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Health in everyday life among spouses of haemodialysis patients: a content analysis
Halmstad University, School of Social and Health Sciences (HOS), Centre of Research on Welfare, Health and Sport (CVHI).
Halmstad University, School of Social and Health Sciences (HOS), Centre of Research on Welfare, Health and Sport (CVHI).
Halmstad University, School of Social and Health Sciences (HOS), Centre of Research on Welfare, Health and Sport (CVHI).
2006 (English)In: Scandinavian Journal of Caring Sciences, ISSN 0283-9318, E-ISSN 1471-6712, Vol. 20, no 2, p. 223-228Article in journal (Refereed) Published
Abstract [en]

Despite the fact that haemodialysis requires that spouses support and assist their partner during the treatment period, little attention has been focused on their health. The aim of this study was to explore experiences of health in everyday life among spouses of haemodialysis patients. The study had an explorative and descriptive design based on content analysis. Thirteen participants were interviewed in their home without the presence of the patient. The results show that arduousness was experienced when that spouses' everyday life was taken up by caring for the patient at the expense of his/her own health. Spouses exhibited stamina and neglected their own health when focusing on the patient and minimising their own condition. Independence in everyday life revealed that spouses who cared about themselves and looked after their own health experienced relaxation and happiness, which protected their health. Clinical interventions should include an assessment of the spouses' health and everyday life in order to plan the care to ensure that it is directed towards increasing their independence. Instruments need to be developed that assess when and how spouses experience the greatest sense of well-being, if they have scope for relaxation and recovery, and what type of support they require in their everyday life.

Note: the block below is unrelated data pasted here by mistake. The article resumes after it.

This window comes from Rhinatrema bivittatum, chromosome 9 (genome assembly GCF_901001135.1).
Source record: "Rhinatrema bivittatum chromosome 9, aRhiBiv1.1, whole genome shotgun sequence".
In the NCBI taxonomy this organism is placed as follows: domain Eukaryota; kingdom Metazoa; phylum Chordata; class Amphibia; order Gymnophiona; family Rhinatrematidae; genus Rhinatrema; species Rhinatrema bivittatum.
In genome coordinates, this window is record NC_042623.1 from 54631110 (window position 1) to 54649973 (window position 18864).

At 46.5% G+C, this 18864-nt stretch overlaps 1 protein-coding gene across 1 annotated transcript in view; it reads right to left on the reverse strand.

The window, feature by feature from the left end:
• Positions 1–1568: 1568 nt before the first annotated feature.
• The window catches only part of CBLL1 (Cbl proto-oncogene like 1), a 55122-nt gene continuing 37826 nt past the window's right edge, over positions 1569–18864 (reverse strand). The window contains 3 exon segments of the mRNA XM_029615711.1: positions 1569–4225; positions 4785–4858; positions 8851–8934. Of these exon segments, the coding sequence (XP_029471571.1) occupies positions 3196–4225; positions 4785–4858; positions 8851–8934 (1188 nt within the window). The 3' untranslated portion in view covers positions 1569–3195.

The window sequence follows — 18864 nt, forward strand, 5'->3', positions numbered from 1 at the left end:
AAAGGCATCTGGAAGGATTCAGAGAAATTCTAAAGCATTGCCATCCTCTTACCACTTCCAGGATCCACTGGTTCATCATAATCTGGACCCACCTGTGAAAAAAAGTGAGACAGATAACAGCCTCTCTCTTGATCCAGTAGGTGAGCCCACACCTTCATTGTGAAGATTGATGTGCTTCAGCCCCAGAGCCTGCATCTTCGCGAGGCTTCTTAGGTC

Place, publisher, year, edition, pages
Chichester, UK: Wiley-Blackwell, 2006. Vol. 20, no 2, p. 223-228
Keywords [en]
Health experience, Everyday life, Spouses, Haemodialysis patients, Content analysis
National Category
Medical and Health Sciences
Identifiers